While recording Bonnie ‘Prince’ Billy, Wilson fortuitously attended one of the freak-folk singer’s shows at McCabe’s [Guitar Shop in Santa Monica, Calif.], where he first crossed paths with Tillman, whom he now describes as his “musical soul mate.” Tillman had recently come down to Los Angeles from Seattle, after making his name as a member of Fleet Foxes and as a singer-songwriter in his own right; the meeting changed the course of both their careers.

“There was this gregarious dude backstage and I was thinking, ‘Who the fuck is this guy?’” Wilson says. “So he came over here with some demos for Fear Fun. They were just so fucking great. He was trying to find his partner in crime, which he definitely did. The two of us are brothers and the fact that his career has just skyrocketed is such a triumph because that project is quality- based and song-based. The whole process has been fun—not some bullshit and red tape. That’s rare.”

In addition to serving as the lynchpin for a festival-friendly scene with a sharp focus on songwriting and musicianship, Wilson has also become something of a hipster liaison for a generation of storied rockers looking to connect with a new class of listeners. And while he considers everyone from David Crosby to the late Tom Petty to be part of his social circle, Wilson says Browne is his true “West Coast pops.”

“He’s the guy that I call when some heavy shit is about to go down,” Wilson says. “That being said, he’s also the guy that I call when I’m about to buy a Gibson Les Paul and I need to nerd-out about a guitar. He leads by this amazing example of his curiosity and his ability to just work non-stop. It’s inspiring.”

Robinson, who lived in LA for a number of years, was also instrumental in turning Wilson onto the music of the Grateful Dead, stoking an interest in improvisational music that left an indelible mark on Rare Birds’ groovier tendencies. Along with the Black Crowes singer, Wilson recorded a still-on-ice session with Phil Lesh for a potential TV project and, a few years later, he crossed paths with Bob Weir at a TRI Studios Garcia tribute. Weir ended up offering Wilson a spot in RatDog and, though they only ended up playing a handful of dates together due to other commitments, the experience was still a “lightbulb moment.”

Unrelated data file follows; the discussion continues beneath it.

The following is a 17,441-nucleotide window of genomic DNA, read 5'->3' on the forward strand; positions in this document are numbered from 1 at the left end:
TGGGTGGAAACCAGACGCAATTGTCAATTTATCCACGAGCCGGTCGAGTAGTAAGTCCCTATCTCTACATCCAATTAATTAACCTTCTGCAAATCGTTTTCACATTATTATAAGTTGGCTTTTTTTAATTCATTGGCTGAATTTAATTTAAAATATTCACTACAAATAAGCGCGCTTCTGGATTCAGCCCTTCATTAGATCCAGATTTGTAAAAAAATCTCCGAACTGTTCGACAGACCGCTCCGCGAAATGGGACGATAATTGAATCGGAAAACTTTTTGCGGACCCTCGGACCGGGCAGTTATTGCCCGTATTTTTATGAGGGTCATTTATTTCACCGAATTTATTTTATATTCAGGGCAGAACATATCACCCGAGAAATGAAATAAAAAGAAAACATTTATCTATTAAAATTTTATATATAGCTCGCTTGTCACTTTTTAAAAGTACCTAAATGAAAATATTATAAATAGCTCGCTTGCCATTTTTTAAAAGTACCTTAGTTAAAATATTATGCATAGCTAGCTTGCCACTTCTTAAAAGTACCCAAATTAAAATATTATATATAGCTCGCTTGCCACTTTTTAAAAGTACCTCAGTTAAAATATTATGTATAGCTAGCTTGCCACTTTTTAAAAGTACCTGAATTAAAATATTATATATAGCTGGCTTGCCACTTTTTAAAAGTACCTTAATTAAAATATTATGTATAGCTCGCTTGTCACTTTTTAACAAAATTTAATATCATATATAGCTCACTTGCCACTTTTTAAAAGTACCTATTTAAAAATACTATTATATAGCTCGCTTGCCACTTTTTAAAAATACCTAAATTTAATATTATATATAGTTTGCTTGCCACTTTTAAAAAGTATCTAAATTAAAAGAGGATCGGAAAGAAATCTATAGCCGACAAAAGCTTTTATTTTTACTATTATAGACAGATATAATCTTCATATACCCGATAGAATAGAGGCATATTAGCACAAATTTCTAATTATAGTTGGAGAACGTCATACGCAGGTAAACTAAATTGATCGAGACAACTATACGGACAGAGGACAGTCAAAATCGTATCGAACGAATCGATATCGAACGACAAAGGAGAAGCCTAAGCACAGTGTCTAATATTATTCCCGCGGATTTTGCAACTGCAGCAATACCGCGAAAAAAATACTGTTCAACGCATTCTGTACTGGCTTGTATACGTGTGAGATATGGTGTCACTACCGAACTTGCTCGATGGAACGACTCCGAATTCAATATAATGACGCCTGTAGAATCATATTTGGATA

“I learned a lot tricks from Bobby, how he projects his vocals and stuff,” says Wilson, who has since proven his improv chops onstage with Joe Russo’s Almost Dead. “Playing with those guys gave me the confidence to solo and just [informed] my melodic sensibilities. Moving to song is extremely powerful. That’s something that you see with such great triumph with the Grateful Dead. I would think about that a lot when I would go to Furthur shows— how the crowd was grooving. There is a subconscious goal to make a crowd move. That’s just something you don’t see in ‘indie’ bands and those crowds.”

A few years ago, Wilson received a call from his good friend Nigel Godrich— perhaps best known as Radiohead’s longtime producer—asking if he wanted to come to Ocean Way Recording and play guitar on what would become Roger Waters’ first solo rock sessions in years, Is This the Life We Really Want?

“On their second day working on the album, Roger and Nigel decided they needed some guitar and I got the call and was like, ‘Yes, that sounds fun,’” Wilson says with a laugh. “The weird thing is I’m not a [David] Gilmour scholar, but I’ve sensed similar sensibilities in our lyrical guitar soloing, both consciously and not through the years. There was this predestined feeling when I fit in with Roger; the song we did that day is untouched on the album.”